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Flooding submerges parts of North Dakota city

The biggest flood in area history swallowed large swatches of Minot, North Dakota, Saturday as authorities worked to reinforce levees, protect the city's key infrastructure, and care for residents forced to flee their submerged homes.

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A home and three vehicles are surrounded by the Souris River flood waters in the Minot, N.D., neighborhood of Oak Park Saturday, June 25. The Souris River neared its crest Saturday in Minot, where city officials hoped to ride out the high water without losing more than the thousands of homes already damaged by flooding.

Charles Rex Arbogast/AP

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The biggest flood in area history swallowed large swatches of North Dakota's fourth largest city on Saturday, as authorities worked to reinforce levees, protect the city's key infrastructure and care for residents forced to flee their submerged homes.

The Souris River, which flows from Canada southeast into North Dakota, was at least 3.5 feet above the 130-year-old record it shattered on Friday. The river was expected to crest on Sunday to approximately 5 feet over that record and remain there for several days, according to U.S. Army Corps of Engineers spokesman Jeffrey DeZellar.

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"The historic flood is hitting. We are working to stem the tide," DeZellar said. "We are mostly working to reinforce emergency levees in Minot and downstream communities. It is very challenging construction."

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Authorities were also trying to stop a bridge that collapsed in the middle of the river from crashing into a downriver dam, a Minot Fire Department official said.

Local and federal officials have moved thousands of tons of dirt to construct levees and dikes and laid sandbags to rein in the waters, DeZellar said.

Some tactics have failed, however, and the floodwaters have all but swallowed more than 3,000 Minot-area homes, according to North Dakota Department of Emergency Services spokeswoman Cecily Fong.
"There is so much water, it's up to and over people's rooftops," Fong said.

Officials' attention has turned to displaced Minot-area residents, more than 12,000 of whom heeded the mandatory evacuation call on Wednesday, Fong said.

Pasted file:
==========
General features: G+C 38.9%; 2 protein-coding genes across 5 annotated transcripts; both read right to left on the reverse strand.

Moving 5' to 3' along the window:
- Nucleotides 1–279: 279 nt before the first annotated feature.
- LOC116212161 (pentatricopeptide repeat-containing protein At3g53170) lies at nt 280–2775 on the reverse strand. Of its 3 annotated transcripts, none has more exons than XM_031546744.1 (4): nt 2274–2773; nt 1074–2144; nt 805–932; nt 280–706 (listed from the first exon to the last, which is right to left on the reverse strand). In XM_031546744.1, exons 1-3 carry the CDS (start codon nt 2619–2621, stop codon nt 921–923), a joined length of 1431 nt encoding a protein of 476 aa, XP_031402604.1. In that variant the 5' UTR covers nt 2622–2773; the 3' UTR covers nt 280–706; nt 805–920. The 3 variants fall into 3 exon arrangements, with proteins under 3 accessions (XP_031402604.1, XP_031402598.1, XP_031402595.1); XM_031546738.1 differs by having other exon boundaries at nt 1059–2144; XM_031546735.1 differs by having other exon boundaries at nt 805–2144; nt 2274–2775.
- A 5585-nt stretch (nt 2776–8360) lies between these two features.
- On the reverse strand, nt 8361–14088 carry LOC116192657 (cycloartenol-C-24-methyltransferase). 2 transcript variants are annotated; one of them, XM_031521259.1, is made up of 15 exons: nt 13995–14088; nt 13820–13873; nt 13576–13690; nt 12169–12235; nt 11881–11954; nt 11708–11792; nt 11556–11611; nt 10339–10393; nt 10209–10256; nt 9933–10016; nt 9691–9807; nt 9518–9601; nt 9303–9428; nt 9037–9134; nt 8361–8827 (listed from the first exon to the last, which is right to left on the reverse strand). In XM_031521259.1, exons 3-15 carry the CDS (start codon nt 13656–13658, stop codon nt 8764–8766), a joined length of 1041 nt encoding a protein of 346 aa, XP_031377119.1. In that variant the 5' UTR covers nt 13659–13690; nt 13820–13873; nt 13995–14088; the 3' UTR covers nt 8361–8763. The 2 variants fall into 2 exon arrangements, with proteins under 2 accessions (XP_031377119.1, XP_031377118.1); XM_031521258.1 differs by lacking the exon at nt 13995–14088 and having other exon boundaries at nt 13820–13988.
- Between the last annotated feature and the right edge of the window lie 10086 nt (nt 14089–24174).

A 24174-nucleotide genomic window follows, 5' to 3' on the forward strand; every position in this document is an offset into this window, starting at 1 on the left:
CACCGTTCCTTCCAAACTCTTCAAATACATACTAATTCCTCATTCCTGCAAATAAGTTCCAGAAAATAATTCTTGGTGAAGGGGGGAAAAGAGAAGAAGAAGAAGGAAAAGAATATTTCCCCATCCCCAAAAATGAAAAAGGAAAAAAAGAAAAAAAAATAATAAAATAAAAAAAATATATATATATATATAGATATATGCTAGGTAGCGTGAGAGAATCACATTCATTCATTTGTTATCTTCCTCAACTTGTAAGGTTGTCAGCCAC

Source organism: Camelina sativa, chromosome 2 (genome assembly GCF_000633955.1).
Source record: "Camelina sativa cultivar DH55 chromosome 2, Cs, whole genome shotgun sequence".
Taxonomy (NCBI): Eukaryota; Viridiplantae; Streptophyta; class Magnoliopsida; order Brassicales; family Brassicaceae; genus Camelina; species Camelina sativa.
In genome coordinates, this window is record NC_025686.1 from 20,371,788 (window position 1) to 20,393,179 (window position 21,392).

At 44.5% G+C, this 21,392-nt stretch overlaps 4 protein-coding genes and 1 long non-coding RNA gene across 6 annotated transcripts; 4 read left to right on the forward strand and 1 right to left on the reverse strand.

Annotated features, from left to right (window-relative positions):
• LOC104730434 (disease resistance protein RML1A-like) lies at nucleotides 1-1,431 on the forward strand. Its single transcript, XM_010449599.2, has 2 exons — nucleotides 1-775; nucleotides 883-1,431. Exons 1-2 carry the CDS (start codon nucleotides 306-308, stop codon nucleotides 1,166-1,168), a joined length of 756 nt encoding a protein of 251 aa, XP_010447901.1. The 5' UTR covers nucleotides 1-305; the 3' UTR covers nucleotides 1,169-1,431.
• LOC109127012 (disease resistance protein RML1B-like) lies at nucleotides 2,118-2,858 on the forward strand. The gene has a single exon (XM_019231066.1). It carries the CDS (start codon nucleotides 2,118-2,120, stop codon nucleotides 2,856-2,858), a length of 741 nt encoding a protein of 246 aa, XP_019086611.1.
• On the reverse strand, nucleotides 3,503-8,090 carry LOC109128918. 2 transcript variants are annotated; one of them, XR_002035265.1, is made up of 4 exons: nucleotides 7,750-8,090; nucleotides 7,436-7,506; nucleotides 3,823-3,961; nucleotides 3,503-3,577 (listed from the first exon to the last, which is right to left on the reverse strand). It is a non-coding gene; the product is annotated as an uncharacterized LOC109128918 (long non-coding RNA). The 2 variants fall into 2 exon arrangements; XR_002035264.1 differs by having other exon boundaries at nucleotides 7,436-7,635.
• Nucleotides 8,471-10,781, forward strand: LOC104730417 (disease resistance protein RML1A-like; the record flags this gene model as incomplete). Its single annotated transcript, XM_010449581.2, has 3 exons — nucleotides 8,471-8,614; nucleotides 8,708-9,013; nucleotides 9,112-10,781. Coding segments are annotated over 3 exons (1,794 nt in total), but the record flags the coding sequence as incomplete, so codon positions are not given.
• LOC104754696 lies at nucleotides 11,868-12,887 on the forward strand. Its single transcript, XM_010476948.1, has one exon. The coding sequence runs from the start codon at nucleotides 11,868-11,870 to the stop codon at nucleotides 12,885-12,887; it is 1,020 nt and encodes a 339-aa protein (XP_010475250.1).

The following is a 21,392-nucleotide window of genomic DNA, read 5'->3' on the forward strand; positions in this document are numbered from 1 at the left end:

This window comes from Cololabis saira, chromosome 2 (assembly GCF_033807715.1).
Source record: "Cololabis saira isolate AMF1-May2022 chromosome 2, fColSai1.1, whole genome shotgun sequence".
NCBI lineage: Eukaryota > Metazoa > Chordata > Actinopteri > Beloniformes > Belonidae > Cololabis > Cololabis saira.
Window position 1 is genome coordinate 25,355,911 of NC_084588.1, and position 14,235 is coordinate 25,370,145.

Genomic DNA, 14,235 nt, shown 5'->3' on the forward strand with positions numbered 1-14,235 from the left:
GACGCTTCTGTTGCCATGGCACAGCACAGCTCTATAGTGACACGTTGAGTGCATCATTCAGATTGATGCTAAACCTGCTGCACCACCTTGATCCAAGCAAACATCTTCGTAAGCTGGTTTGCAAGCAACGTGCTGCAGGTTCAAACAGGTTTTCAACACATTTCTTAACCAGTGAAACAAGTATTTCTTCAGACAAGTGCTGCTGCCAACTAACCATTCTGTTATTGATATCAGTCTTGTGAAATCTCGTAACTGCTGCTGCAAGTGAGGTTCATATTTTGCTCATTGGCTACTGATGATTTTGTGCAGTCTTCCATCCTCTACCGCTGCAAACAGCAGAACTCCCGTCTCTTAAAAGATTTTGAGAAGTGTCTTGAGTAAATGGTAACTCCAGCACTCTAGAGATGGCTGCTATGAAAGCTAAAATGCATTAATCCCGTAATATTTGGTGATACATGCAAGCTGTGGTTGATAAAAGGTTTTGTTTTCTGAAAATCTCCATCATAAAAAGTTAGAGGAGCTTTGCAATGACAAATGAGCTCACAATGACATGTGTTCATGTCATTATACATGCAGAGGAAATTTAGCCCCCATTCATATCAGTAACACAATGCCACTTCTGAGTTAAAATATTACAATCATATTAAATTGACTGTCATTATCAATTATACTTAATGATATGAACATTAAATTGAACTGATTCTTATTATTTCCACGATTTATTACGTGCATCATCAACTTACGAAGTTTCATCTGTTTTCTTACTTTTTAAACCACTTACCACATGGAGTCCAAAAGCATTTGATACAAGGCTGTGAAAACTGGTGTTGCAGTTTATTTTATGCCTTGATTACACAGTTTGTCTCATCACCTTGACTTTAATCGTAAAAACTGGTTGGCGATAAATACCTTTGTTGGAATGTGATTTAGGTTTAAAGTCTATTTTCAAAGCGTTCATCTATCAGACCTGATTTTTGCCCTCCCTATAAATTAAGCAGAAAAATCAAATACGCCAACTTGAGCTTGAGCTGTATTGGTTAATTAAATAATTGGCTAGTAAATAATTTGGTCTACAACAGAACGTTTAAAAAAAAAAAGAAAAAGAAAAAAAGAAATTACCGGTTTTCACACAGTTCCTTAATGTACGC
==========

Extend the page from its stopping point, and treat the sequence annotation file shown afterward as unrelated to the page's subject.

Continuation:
Some have moved in with friends or family but more than 300 residents were holed up in Red Cross shelters at a city auditorium and Minot State University or at the Minot Air Force Base. Those numbers were expected to increase.

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There have been no reported deaths or injuries, DeZellar said.

A second evacuation has been issued in Sawyer, a town of about 400 people 16 miles southeast of Minot, where local and federal officials are working to construct an emergency levee to protect the city from inundation.

"There was flooding down a roadway that started to inundate portions of the town," DeZellar said, adding that the gushing waters complicated construction efforts.

Flood warnings have been issued throughout the region from Burlington, northwest of Minot, through Logan and Sawyer to the southeast.

The massive flooding in Minot has overshadowed temporarily the widening deluge along the Missouri River that threatens cities from Montana through Missouri.

Federal officials have pushed record water releases from six reservoirs along the Upper Missouri River that are near capacity because of a deep melting snowpack and heavy rains.

Those reservoirs have little capacity for additional rain, and record releases are expected to continue through August, causing widespread flooding in Nebraska, Iowa, and Missouri.

Heavy rains across the Souris River Basin left Canadian reservoirs over capacity. Water rushing down from Canada has forced U.S. officials to make record-large releases from the Lake Darling Dam above Minot and other communities.

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